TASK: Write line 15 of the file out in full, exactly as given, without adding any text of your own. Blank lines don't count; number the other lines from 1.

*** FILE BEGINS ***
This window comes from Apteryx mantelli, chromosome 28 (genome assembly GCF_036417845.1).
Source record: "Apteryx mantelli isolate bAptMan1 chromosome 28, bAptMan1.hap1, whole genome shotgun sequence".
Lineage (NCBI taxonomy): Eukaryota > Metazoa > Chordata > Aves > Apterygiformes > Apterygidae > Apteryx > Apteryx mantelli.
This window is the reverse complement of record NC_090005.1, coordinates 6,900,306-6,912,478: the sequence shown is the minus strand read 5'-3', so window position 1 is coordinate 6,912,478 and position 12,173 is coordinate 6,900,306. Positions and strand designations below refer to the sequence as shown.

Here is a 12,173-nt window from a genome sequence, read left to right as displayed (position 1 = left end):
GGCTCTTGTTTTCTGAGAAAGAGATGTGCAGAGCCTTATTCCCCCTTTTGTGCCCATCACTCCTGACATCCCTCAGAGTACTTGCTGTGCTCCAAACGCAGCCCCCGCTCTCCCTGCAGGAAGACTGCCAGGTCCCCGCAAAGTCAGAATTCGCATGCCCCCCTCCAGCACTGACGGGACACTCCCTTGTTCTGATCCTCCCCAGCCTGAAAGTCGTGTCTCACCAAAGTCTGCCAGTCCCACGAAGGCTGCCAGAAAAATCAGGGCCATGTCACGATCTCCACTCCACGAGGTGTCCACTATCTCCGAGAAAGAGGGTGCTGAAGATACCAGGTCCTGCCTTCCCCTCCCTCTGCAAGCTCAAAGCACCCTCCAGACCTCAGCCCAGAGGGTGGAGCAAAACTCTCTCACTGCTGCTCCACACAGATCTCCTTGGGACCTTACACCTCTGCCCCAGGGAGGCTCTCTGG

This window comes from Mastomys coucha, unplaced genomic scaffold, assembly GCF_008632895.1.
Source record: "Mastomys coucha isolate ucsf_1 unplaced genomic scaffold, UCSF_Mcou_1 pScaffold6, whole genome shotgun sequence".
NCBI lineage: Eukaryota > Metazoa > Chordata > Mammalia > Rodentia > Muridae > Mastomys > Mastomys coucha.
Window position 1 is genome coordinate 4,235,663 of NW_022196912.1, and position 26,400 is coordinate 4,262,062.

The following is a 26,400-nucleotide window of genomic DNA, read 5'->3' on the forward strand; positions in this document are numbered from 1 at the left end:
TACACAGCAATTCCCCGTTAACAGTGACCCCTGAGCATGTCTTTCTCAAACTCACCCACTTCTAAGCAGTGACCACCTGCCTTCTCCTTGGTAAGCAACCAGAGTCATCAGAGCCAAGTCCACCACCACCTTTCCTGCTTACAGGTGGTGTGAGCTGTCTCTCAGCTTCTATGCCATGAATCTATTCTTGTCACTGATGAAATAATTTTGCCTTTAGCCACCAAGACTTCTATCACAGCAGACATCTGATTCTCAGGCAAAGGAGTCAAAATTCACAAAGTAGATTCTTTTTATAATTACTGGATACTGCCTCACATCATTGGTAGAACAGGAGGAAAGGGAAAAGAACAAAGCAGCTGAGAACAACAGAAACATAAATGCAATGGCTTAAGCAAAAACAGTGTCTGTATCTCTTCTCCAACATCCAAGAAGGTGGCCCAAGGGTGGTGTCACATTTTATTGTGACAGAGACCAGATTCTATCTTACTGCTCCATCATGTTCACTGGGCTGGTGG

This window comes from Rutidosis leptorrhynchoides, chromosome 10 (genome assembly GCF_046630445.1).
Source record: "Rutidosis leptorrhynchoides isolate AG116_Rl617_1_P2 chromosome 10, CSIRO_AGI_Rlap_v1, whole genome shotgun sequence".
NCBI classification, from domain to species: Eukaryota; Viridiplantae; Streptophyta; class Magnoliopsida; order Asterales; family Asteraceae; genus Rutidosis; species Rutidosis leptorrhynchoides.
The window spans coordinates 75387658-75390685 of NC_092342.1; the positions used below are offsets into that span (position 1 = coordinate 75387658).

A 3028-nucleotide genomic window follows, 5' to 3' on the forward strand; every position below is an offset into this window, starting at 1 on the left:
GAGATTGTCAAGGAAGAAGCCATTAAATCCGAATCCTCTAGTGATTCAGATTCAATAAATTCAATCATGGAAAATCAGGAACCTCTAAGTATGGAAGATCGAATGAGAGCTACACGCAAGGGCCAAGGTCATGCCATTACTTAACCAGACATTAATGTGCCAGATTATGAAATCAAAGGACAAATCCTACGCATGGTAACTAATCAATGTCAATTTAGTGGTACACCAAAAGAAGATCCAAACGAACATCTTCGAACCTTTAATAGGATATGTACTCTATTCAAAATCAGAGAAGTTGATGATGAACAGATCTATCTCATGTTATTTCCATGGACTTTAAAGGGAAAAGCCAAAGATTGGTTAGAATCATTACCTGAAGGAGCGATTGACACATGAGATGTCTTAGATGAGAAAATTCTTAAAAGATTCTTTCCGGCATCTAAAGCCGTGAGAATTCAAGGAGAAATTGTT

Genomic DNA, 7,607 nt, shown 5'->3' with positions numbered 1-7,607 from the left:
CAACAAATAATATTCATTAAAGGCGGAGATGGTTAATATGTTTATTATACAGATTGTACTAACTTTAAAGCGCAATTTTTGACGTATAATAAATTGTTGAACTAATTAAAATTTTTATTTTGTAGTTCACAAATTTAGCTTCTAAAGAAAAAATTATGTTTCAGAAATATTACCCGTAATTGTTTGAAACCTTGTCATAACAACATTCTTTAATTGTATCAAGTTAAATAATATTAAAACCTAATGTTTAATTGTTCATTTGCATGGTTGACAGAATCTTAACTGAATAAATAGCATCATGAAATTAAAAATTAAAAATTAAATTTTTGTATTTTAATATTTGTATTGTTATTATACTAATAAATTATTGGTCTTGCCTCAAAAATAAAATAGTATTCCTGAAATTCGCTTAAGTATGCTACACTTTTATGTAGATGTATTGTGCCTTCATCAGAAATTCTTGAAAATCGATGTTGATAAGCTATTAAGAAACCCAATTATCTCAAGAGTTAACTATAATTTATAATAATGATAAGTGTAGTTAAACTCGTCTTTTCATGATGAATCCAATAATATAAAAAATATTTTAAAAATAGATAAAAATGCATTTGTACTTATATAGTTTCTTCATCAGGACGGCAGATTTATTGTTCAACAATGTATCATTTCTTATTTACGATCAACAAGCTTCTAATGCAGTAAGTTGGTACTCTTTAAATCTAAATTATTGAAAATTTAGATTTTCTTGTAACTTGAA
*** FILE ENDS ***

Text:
NCBI classification, from domain to species: Eukaryota; Viridiplantae; Streptophyta; class Magnoliopsida; order Asterales; family Asteraceae; genus Rutidosis; species Rutidosis leptorrhynchoides.